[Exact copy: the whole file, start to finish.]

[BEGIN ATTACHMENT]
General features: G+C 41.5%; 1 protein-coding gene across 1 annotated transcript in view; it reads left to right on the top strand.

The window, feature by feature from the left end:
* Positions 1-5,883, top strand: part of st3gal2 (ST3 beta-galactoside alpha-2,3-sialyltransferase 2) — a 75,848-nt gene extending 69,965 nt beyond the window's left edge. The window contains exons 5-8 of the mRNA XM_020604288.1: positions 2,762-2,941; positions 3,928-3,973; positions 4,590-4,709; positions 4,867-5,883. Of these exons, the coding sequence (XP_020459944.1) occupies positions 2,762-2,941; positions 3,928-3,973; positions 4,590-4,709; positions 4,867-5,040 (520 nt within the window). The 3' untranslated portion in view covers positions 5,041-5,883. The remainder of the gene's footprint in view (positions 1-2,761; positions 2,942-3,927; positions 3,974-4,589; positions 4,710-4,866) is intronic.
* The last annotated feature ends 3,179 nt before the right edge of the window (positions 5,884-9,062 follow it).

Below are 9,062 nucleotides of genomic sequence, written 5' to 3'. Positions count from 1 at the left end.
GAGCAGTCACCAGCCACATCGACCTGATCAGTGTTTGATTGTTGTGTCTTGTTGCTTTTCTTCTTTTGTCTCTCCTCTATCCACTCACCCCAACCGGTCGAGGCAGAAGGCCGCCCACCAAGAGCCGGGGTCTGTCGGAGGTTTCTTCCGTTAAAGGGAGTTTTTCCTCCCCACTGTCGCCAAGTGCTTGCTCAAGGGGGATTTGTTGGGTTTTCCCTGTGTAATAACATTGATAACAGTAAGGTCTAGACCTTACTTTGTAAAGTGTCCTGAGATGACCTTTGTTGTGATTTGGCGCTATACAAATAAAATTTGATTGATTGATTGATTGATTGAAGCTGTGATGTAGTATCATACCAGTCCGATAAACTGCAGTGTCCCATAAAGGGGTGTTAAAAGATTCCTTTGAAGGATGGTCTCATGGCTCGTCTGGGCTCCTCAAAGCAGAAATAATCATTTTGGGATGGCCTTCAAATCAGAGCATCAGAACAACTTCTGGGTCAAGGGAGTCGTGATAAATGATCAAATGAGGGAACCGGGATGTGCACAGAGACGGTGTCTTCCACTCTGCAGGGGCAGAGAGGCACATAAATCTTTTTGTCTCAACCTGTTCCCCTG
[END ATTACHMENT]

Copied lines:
General features: G+C 41.5%; 1 protein-coding gene across 1 annotated transcript in view; it reads left to right on the top strand.

The window, feature by feature from the left end:
* Positions 1-5,883, top strand: part of st3gal2 (ST3 beta-galactoside alpha-2,3-sialyltransferase 2) — a 75,848-nt gene extending 69,965 nt beyond the window's left edge. The window contains exons 5-8 of the mRNA XM_020604288.1: positions 2,762-2,941; positions 3,928-3,973; positions 4,590-4,709; positions 4,867-5,883. Of these exons, the coding sequence (XP_020459944.1) occupies positions 2,762-2,941; positions 3,928-3,973; positions 4,590-4,709; positions 4,867-5,040 (520 nt within the window). The 3' untranslated portion in view covers positions 5,041-5,883. The remainder of the gene's footprint in view (positions 1-2,761; positions 2,942-3,927; positions 3,974-4,589; positions 4,710-4,866) is intronic.
* The last annotated feature ends 3,179 nt before the right edge of the window (positions 5,884-9,062 follow it).

Below are 9,062 nucleotides of genomic sequence, written 5' to 3'. Positions count from 1 at the left end.
GAGCAGTCACCAGCCACATCGACCTGATCAGTGTTTGATTGTTGTGTCTTGTTGCTTTTCTTCTTTTGTCTCTCCTCTATCCACTCACCCCAACCGGTCGAGGCAGAAGGCCGCCCACCAAGAGCCGGGGTCTGTCGGAGGTTTCTTCCGTTAAAGGGAGTTTTTCCTCCCCACTGTCGCCAAGTGCTTGCTCAAGGGGGATTTGTTGGGTTTTCCCTGTGTAATAACATTGATAACAGTAAGGTCTAGACCTTACTTTGTAAAGTGTCCTGAGATGACCTTTGTTGTGATTTGGCGCTATACAAATAAAATTTGATTGATTGATTGATTGATTGAAGCTGTGATGTAGTATCATACCAGTCCGATAAACTGCAGTGTCCCATAAAGGGGTGTTAAAAGATTCCTTTGAAGGATGGTCTCATGGCTCGTCTGGGCTCCTCAAAGCAGAAATAATCATTTTGGGATGGCCTTCAAATCAGAGCATCAGAACAACTTCTGGGTCAAGGGAGTCGTGATAAATGATCAAATGAGGGAACCGGGATGTGCACAGAGACGGTGTCTTCCACTCTGCAGGGGCAGAGAGGCACATAAATCTTTTTGTCTCAACCTGTTCCCCTG